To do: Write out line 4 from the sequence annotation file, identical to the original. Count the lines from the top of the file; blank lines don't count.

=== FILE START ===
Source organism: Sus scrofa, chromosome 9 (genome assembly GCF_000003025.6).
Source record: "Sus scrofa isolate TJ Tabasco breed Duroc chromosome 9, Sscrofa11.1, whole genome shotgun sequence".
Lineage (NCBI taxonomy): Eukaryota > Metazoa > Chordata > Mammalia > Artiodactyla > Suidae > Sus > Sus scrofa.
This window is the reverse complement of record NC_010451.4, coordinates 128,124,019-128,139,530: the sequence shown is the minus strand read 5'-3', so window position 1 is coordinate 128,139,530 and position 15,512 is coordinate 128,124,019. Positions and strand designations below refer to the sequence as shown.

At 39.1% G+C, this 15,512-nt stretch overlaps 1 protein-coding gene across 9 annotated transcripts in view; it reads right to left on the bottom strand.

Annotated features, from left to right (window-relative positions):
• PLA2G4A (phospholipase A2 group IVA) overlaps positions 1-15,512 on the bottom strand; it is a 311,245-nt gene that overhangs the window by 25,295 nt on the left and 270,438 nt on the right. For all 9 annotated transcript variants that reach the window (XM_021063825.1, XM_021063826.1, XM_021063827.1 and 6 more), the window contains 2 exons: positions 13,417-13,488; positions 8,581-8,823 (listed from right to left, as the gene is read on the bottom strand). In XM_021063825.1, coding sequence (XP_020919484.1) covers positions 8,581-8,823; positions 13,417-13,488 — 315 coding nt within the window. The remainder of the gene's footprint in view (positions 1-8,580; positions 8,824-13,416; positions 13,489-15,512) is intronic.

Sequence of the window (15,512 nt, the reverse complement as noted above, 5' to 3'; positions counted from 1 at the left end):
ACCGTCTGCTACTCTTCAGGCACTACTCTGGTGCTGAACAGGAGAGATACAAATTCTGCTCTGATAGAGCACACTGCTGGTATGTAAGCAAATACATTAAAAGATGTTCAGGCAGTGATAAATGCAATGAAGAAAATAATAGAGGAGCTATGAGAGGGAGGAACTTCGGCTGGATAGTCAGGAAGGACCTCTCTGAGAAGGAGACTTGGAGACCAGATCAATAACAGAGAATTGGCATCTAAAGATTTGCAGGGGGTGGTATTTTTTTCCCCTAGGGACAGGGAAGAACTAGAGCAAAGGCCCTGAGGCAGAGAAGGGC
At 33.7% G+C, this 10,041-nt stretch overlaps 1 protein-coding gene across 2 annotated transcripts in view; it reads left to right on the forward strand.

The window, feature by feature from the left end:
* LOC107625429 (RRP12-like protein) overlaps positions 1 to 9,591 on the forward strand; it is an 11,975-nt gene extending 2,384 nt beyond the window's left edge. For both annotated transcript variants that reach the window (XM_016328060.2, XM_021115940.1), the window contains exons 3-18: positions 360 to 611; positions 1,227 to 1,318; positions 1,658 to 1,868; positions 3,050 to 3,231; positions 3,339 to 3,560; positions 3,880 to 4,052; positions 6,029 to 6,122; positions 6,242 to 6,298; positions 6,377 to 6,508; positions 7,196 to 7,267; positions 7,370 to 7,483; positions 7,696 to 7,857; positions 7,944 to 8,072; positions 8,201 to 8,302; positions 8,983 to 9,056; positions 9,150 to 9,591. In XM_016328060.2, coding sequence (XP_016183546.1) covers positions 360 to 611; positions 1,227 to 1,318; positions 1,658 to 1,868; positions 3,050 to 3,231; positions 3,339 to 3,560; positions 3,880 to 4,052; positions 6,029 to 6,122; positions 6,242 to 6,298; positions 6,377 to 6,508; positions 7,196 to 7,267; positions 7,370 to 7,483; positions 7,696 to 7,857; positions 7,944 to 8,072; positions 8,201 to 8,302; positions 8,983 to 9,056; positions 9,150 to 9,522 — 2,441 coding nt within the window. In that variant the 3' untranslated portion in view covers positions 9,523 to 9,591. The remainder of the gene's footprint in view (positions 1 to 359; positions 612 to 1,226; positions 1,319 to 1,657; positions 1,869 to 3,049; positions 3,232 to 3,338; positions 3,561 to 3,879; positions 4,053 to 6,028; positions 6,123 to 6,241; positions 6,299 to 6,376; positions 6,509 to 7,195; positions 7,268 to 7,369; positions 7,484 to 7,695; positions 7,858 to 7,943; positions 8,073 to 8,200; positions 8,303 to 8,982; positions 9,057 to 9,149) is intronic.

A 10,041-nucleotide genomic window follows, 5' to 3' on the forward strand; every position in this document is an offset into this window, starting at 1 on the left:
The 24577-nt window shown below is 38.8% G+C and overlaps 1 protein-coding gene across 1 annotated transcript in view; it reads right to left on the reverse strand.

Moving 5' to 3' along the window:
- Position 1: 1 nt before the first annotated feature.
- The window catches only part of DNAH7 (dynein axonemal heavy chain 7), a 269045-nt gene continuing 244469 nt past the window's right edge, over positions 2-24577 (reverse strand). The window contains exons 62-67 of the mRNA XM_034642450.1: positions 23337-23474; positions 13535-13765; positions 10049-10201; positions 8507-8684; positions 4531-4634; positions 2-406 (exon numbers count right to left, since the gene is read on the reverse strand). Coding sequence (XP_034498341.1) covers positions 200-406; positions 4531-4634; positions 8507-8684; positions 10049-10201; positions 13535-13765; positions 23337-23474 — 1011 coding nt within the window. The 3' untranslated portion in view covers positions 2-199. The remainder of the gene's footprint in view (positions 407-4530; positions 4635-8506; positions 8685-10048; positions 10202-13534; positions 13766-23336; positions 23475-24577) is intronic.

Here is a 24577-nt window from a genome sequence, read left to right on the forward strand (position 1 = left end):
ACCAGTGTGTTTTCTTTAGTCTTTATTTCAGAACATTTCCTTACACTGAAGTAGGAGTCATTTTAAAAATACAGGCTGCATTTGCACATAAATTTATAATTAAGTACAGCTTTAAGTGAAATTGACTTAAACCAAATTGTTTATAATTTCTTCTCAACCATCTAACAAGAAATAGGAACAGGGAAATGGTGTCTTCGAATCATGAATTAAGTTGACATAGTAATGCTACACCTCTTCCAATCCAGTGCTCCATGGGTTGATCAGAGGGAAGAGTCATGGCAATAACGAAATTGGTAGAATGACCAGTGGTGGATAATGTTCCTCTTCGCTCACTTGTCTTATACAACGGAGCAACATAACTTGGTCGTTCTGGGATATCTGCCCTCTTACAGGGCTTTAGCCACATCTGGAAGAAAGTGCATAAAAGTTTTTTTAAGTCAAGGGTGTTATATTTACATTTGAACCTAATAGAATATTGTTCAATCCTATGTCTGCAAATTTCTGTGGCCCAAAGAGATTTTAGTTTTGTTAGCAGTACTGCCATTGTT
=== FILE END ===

This window is the reverse complement of record NC_010451.4, coordinates 128,124,019-128,139,530: the sequence shown is the minus strand read 5'-3', so window position 1 is coordinate 128,139,530 and position 15,512 is coordinate 128,124,019. Positions and strand designations below refer to the sequence as shown.